Job Engagement Levels Across the Generations at Work

Job Engagement Levels Across the Generations at Work

Mark E. Brightenburg (University of Dallas, USA), J. Lee Whittington (University of Dallas, USA), Simone Meskelis (University of Dallas, USA) and Enoch Asare (Texas A&M University, Texarkana, USA)
DOI: 10.4018/978-1-5225-9906-7.ch004
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Abstract

For more than a decade, low levels of employee engagement have consistently been reported by the press and consultant community. A recurring chorus has emerged from this pattern of reporting: not only are less than 30% of employees fully engaged in their work, but this statistic is even lower among the fastest growing segment of the workforce – Millennials. But is the engagement level of Millennials really as low as reported? Are Millennials more likely to be actively disengaged than their older coworkers? This chapter takes a fresh look at these questions. A series of field studies were conducted to determine if there are indeed large differences in the level of engagement between the generations. The research conclusions in this chapter are at odds with the often-cited reports of low employee engagement. The reason for this variance is discussed and actionable solutions for facilitating high levels of employee engagement across a generation-diverse workforce are offered.
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Introduction

For over a decade we have been exposed to steady reporting of the low level of employee engagement. This is not merely an American problem; the levels of engagement around the globe are reported to be dismally low. Within this consistent reporting a recurring chorus has emerged: Not only are less than 30% of employees fully engaged in their work, this statistic is even lower in the fastest growing segment of the workforce – Millennials. This chorus seems to be reaching a crescendo and organizations are focusing on increasing resources to address this concern. But is the engagement level of Millennials really as low as reported? Are Millennials more likely to be actively disengaged than their older coworkers?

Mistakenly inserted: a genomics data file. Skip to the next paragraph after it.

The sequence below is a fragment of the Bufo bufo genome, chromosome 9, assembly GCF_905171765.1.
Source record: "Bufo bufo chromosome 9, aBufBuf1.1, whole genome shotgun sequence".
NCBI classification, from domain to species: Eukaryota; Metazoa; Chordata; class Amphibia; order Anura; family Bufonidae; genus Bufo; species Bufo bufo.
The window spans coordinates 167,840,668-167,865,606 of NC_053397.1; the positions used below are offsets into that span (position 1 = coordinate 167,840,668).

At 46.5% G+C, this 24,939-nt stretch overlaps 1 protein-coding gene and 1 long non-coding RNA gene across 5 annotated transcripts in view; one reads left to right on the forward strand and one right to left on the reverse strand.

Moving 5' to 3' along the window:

In this chapter, we take a fresh look at these questions. We conducted a series of field studies to determine if there are indeed differences in the level of engagement among Baby Boomers, Generation X, and Millennial cohorts. These studies involved employees from a wide variety of organizations and job categories. Rather than relying on a measure of engagement that focuses on contextual antecedents to engagement, we utilized a measure of engagement that is more clearly aligned with the conceptual definitions of engagement originally developed by Kahn (1990). This allowed us to take a deeper look at engagement by examining the cognitive, emotional, and physical components of employee engagement. Our conclusions are at odds with reports in the popular press. We discuss reasons for this variance and provide a discussion of actionable items for addressing the issues of engagement and disengagement across the generationally diverse workforce.

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